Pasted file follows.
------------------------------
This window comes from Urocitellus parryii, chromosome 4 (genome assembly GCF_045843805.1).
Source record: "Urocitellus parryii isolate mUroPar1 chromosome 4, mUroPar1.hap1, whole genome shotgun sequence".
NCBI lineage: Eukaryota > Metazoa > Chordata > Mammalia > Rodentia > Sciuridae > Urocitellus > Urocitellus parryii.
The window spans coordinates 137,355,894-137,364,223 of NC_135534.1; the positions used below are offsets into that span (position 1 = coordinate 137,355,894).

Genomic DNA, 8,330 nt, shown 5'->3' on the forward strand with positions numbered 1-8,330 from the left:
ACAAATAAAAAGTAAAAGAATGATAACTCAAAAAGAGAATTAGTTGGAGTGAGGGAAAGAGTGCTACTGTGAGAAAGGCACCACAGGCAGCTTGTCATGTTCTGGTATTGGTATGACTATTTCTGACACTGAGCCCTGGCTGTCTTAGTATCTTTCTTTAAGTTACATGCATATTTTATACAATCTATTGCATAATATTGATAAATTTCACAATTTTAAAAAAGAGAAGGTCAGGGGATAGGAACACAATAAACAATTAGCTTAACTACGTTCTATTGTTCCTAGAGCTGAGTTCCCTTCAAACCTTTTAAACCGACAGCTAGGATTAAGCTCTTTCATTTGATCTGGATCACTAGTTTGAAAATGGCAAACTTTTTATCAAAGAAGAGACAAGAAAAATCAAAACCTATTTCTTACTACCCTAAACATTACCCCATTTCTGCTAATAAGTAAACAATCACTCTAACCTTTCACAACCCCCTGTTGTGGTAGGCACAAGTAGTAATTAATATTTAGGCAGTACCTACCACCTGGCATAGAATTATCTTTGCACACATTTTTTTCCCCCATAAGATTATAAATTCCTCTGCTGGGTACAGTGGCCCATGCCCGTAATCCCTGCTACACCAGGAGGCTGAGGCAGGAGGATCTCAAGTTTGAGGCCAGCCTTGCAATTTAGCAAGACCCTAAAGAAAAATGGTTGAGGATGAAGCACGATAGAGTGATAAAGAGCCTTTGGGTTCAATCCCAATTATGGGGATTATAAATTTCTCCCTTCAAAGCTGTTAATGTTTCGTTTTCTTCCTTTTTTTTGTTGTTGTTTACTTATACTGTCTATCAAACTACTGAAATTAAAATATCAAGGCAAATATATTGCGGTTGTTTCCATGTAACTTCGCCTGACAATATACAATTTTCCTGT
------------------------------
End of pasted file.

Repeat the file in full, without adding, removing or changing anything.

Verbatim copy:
This window comes from Urocitellus parryii, chromosome 4 (genome assembly GCF_045843805.1).
Source record: "Urocitellus parryii isolate mUroPar1 chromosome 4, mUroPar1.hap1, whole genome shotgun sequence".
NCBI lineage: Eukaryota > Metazoa > Chordata > Mammalia > Rodentia > Sciuridae > Urocitellus > Urocitellus parryii.
The window spans coordinates 137,355,894-137,364,223 of NC_135534.1; the positions used below are offsets into that span (position 1 = coordinate 137,355,894).

Genomic DNA, 8,330 nt, shown 5'->3' on the forward strand with positions numbered 1-8,330 from the left:
ACAAATAAAAAGTAAAAGAATGATAACTCAAAAAGAGAATTAGTTGGAGTGAGGGAAAGAGTGCTACTGTGAGAAAGGCACCACAGGCAGCTTGTCATGTTCTGGTATTGGTATGACTATTTCTGACACTGAGCCCTGGCTGTCTTAGTATCTTTCTTTAAGTTACATGCATATTTTATACAATCTATTGCATAATATTGATAAATTTCACAATTTTAAAAAAGAGAAGGTCAGGGGATAGGAACACAATAAACAATTAGCTTAACTACGTTCTATTGTTCCTAGAGCTGAGTTCCCTTCAAACCTTTTAAACCGACAGCTAGGATTAAGCTCTTTCATTTGATCTGGATCACTAGTTTGAAAATGGCAAACTTTTTATCAAAGAAGAGACAAGAAAAATCAAAACCTATTTCTTACTACCCTAAACATTACCCCATTTCTGCTAATAAGTAAACAATCACTCTAACCTTTCACAACCCCCTGTTGTGGTAGGCACAAGTAGTAATTAATATTTAGGCAGTACCTACCACCTGGCATAGAATTATCTTTGCACACATTTTTTTCCCCCATAAGATTATAAATTCCTCTGCTGGGTACAGTGGCCCATGCCCGTAATCCCTGCTACACCAGGAGGCTGAGGCAGGAGGATCTCAAGTTTGAGGCCAGCCTTGCAATTTAGCAAGACCCTAAAGAAAAATGGTTGAGGATGAAGCACGATAGAGTGATAAAGAGCCTTTGGGTTCAATCCCAATTATGGGGATTATAAATTTCTCCCTTCAAAGCTGTTAATGTTTCGTTTTCTTCCTTTTTTTTGTTGTTGTTTACTTATACTGTCTATCAAACTACTGAAATTAAAATATCAAGGCAAATATATTGCGGTTGTTTCCATGTAACTTCGCCTGACAATATACAATTTTCCTGT